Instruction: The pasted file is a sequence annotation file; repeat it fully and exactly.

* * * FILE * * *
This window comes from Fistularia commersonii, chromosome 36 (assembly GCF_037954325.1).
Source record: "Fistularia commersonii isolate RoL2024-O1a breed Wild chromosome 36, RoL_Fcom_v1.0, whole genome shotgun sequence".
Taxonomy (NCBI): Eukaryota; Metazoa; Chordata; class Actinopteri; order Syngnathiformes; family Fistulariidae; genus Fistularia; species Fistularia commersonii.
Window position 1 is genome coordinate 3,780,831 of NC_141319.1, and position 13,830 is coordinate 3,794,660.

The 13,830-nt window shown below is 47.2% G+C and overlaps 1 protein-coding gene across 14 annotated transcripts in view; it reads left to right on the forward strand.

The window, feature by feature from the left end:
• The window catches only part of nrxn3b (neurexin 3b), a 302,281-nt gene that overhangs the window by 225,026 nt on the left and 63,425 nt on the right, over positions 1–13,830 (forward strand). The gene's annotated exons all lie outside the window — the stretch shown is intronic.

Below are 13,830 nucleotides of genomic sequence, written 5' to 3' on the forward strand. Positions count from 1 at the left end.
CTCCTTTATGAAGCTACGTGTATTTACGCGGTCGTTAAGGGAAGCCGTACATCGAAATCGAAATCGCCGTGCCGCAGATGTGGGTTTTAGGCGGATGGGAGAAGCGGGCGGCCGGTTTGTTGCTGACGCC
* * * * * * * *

This window comes from Fistularia commersonii, chromosome 36 (assembly GCF_037954325.1).
Source record: "Fistularia commersonii isolate RoL2024-O1a breed Wild chromosome 36, RoL_Fcom_v1.0, whole genome shotgun sequence".
Taxonomy (NCBI): Eukaryota; Metazoa; Chordata; class Actinopteri; order Syngnathiformes; family Fistulariidae; genus Fistularia; species Fistularia commersonii.
Window position 1 is genome coordinate 3,780,831 of NC_141319.1, and position 13,830 is coordinate 3,794,660.

The 13,830-nt window shown below is 47.2% G+C and overlaps 1 protein-coding gene across 14 annotated transcripts in view; it reads left to right on the forward strand.

The window, feature by feature from the left end:
• The window catches only part of nrxn3b (neurexin 3b), a 302,281-nt gene that overhangs the window by 225,026 nt on the left and 63,425 nt on the right, over positions 1–13,830 (forward strand). The gene's annotated exons all lie outside the window — the stretch shown is intronic.

Below are 13,830 nucleotides of genomic sequence, written 5' to 3' on the forward strand. Positions count from 1 at the left end.
CTCCTTTATGAAGCTACGTGTATTTACGCGGTCGTTAAGGGAAGCCGTACATCGAAATCGAAATCGCCGTGCCGCAGATGTGGGTTTTAGGCGGATGGGAGAAGCGGGCGGCCGGTTTGTTGCTGACGCC